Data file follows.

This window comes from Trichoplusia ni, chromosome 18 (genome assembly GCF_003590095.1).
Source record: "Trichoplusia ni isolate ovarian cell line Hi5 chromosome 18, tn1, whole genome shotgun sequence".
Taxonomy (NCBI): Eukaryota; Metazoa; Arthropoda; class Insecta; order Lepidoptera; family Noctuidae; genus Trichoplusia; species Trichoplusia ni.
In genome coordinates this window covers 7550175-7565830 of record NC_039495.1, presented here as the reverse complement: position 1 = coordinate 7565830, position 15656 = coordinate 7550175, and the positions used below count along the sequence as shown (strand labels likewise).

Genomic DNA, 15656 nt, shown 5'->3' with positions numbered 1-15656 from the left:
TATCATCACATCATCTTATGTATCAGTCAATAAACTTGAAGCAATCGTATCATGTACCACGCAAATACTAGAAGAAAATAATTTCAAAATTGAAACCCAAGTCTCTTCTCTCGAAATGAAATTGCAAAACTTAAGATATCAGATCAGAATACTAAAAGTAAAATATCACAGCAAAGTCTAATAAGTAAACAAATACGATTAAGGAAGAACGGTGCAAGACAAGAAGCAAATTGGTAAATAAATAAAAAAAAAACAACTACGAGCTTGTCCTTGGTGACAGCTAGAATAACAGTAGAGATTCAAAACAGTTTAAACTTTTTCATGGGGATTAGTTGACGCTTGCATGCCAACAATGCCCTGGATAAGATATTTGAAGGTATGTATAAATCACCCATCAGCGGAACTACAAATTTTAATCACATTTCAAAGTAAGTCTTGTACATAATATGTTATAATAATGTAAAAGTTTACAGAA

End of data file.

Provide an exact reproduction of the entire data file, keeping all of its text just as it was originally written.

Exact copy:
This window comes from Trichoplusia ni, chromosome 18 (genome assembly GCF_003590095.1).
Source record: "Trichoplusia ni isolate ovarian cell line Hi5 chromosome 18, tn1, whole genome shotgun sequence".
Taxonomy (NCBI): Eukaryota; Metazoa; Arthropoda; class Insecta; order Lepidoptera; family Noctuidae; genus Trichoplusia; species Trichoplusia ni.
In genome coordinates this window covers 7550175-7565830 of record NC_039495.1, presented here as the reverse complement: position 1 = coordinate 7565830, position 15656 = coordinate 7550175, and the positions used below count along the sequence as shown (strand labels likewise).

Genomic DNA, 15656 nt, shown 5'->3' with positions numbered 1-15656 from the left:
TATCATCACATCATCTTATGTATCAGTCAATAAACTTGAAGCAATCGTATCATGTACCACGCAAATACTAGAAGAAAATAATTTCAAAATTGAAACCCAAGTCTCTTCTCTCGAAATGAAATTGCAAAACTTAAGATATCAGATCAGAATACTAAAAGTAAAATATCACAGCAAAGTCTAATAAGTAAACAAATACGATTAAGGAAGAACGGTGCAAGACAAGAAGCAAATTGGTAAATAAATAAAAAAAAAACAACTACGAGCTTGTCCTTGGTGACAGCTAGAATAACAGTAGAGATTCAAAACAGTTTAAACTTTTTCATGGGGATTAGTTGACGCTTGCATGCCAACAATGCCCTGGATAAGATATTTGAAGGTATGTATAAATCACCCATCAGCGGAACTACAAATTTTAATCACATTTCAAAGTAAGTCTTGTACATAATATGTTATAATAATGTAAAAGTTTACAGAA